chert pebbles indicated by white circle, and shown in smaller inset photos. Lower left: Overview of Pakowki Formation interval, looking upsection to basal Belly River sandstone. Upper left: Sharp basal contact of basal Belly River sandstone on top of Pakowki Formation.



Fig. 9. Geological map, after Stockmal and Lebel (2003) (see Fig. 1 for location of figure within the larger map area). The locations of
the Lundbreck transition outcrop (Figs. 7, 8), panoramic viewpoints (Figs. 11, 12), and structural cross-sections (Fig. 13) are indicated, as is the
outline of Figure 10. Foreland-directed thrust faults (TF1, TF2 and TF3) and hinterland-directed backthrusts (BT1 and BT2) discussed in the text
are labelled.



Fig. 11. Panoramic view from station SQB2002-019 (location shown in Fig. 9). DHC: Deadhorse Coulee Formation; TC: Telegraph Creek
Formation. See text for discussion. Viewpoint location: 701451E, 5495506N, UTM Zone 11, NAD 27.



Fig. 12. Panoramic views from stations SQB2002-042 (top) and SQB2002-108 (bottom). DHC: Deadhorse Coulee Formation; Wp:
Wapiabi Formation. See text for discussion. Viewpoint locations: Station 042 703117E, 5493869N; Station 108 700979E, 5497756N; both
UTM Zone 11, NAD 27.



Fig. 10. Examples of aerial photographic expression of stratigraphic units and structures. Top: Area encompassing the inferred pop-up structure, outlined in Figure 9 for a direct comparison with map interpretation. LT o/c and LF indicate locations of the Lundbreck transition outcrop and
Lundbreck Falls, respectively. Note the anomalous, apparent, cross-structural strike orientation of resistant units within the pop-up structure, both
north and south of the Crowsnest River. White-outlined boxes are areas enlarged at bottom of figure. Lower left: Enlargement of aerial photograph at top showing expression of the Virgelle, Deadhorse Coulee, and basal Connelly Creek formations. Compare with view in Figure 8, and
interpretation in Figure 9. In particular, note the position of a backthrust (BT1) cutting out these units progressively to the north. Lower right:
Enlargement of aerial photograph at top showing a second example of the expression of these same units. Note the prominent fold (west-facing
anticline) in the upper right corner (compare with Fig. 9). This fold lies in the footwall of a thrust fault (TF2), and in the hanging wall of an inferred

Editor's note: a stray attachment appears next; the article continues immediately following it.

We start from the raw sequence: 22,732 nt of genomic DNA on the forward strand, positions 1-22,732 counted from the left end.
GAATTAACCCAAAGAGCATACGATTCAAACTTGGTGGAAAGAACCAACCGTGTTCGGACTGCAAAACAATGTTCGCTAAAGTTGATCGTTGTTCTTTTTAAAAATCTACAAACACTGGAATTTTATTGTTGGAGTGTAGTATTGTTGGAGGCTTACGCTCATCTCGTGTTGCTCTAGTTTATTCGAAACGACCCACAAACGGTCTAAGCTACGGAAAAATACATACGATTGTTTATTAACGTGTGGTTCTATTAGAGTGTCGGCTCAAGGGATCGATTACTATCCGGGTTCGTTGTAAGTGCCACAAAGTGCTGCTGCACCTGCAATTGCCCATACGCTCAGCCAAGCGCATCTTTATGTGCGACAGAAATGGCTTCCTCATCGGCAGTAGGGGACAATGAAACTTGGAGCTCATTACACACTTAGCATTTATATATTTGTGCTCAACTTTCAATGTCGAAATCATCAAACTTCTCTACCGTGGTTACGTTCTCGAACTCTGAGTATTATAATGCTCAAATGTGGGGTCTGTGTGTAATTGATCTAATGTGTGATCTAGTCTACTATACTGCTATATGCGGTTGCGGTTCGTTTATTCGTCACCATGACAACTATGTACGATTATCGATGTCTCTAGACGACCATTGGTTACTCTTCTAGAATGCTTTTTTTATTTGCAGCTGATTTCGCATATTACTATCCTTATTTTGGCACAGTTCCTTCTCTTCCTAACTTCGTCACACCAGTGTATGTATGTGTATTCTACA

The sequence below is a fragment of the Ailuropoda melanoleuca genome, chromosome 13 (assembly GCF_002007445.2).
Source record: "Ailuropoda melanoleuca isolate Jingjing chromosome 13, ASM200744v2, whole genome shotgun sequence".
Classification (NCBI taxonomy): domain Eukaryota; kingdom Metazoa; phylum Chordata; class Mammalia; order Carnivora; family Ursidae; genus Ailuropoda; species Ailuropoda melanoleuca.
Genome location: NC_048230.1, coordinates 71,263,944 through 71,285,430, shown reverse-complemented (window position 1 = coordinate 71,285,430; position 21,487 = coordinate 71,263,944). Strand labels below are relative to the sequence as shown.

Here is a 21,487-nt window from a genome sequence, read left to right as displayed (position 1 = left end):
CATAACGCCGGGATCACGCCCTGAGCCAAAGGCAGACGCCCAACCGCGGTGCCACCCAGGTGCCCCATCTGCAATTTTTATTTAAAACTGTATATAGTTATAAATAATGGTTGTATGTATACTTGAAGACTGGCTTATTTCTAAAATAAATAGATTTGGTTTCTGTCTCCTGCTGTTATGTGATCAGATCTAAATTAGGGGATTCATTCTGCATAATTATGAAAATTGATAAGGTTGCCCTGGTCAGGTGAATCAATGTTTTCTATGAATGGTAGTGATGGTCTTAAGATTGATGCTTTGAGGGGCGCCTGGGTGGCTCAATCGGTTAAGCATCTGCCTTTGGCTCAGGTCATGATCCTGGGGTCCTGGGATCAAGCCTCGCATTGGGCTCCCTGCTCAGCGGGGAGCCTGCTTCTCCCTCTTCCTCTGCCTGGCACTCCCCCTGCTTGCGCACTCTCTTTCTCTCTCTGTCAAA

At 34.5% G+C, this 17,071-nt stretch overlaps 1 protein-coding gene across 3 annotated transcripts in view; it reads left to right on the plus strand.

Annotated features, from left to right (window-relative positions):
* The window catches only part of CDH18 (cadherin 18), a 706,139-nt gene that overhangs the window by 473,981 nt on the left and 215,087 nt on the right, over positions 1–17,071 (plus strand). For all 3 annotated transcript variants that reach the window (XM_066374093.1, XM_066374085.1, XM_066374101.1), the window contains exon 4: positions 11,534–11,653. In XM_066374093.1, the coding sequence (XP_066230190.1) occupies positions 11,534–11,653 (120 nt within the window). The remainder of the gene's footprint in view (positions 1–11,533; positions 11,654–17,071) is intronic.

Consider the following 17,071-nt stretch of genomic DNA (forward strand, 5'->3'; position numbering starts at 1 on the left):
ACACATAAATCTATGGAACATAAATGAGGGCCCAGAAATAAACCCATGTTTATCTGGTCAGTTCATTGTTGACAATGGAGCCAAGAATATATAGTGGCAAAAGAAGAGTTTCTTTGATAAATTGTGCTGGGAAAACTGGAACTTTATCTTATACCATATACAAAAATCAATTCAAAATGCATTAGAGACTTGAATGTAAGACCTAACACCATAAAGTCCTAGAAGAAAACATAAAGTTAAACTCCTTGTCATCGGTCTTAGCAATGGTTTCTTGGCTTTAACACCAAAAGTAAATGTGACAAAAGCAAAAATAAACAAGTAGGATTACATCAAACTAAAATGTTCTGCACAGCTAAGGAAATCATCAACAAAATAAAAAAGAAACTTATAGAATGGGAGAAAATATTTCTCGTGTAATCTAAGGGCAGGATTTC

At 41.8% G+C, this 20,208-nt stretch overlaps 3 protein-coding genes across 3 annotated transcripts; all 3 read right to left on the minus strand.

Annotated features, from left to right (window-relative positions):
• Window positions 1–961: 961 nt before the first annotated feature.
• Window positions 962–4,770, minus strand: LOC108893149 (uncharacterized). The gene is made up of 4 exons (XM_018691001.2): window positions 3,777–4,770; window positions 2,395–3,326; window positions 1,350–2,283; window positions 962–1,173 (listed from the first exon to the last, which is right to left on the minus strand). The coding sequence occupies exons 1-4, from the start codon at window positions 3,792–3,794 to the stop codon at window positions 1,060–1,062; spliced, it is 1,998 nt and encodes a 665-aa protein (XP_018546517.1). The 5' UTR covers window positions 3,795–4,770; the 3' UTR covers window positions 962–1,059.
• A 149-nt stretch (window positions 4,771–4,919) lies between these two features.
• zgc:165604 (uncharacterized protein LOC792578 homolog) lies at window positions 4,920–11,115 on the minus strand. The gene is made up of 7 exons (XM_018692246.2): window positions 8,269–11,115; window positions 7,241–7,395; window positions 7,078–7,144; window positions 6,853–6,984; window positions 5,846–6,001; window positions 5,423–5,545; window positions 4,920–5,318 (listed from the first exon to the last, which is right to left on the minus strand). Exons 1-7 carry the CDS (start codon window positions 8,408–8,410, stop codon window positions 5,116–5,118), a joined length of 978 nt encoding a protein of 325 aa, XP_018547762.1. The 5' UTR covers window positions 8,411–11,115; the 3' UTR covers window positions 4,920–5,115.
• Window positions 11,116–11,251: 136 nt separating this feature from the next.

backthrust (BT2).



that labelled South applies to all map areas from Beaver north and south away from the river where the fault is seen to cut
Mines to the international border (Fig. 1). These differences up-section in its hanging wall at higher elevations (Fig. 9).
primarily reflect the level of stratigraphic understanding during
In the hanging wall of thrust fault TF1, along and adjacent to
mapping (as noted above), as well as the quality of exposure. the Crowsnest River, the sub-horizontal Virgelle Formation is
almost continuously exposed for a cross-strike distance of
approximately 750 m (Fig. 9). Figure 11 is an annotated
panorama, as viewed from the western edge of the inferred popup structure (viewpoint shown in Fig. 9). To the east-northeast,
the Virgelle Formation can be seen in the railroad cut which lies
Previous mapping in the study area, using different strati- in the immediate hanging wall of thrust TF1. Lundbreck Falls is
graphic subdivisions, is limited to Hage (1945) and located approximately 150 m due east of the railroad cut (indiJerzykiewicz and Norris (1994). Figure 9 is a portion of the cated in Fig. 11). South of the railroad and immediately overlyrecent map by Stockmal and Lebel (2003) that encompasses ing the Virgelle Formation exposed in the railroad cut is the
the interpreted pop-up structure. The area along and adjacent Deadhorse Coulee Formation (Figs. 9, 11). The first thick, comto the Crowsnest River, where the individual formations of the posite package of sandstones within this interval is seen in
Belly River Group are mappable, is indicated. Note that the Figure 11, south and upslope of the river. The stratigraphic posithree formations of the Milk River Group are mappable every- tion of this sandstone ledge is equivalent to the thick sandstones
where; this subdivision accounts for most of the improvement seen above the Virgelle Formation in Figure 8 and the promiof the new mapping in comparison with Hage (1945).
nent rib of outcrop above the Virgelle Formation in Figure 10
The location of the Lundbreck transition outcrop (Figs. 7, (lower left). In the distance beyond the railroad cut to the east8) is indicated near the centre of the map. This location lies on northeast the resistant sandstones of the Virgelle Formation can
the east limb of an upright anticline (the Tower Anticline of be seen in both limbs of the Tower Anticline (the Lundbreck
Jerzykiewicz and Norris, 1994) that is cut out to the north by transition outcrop is indicated in Fig. 11).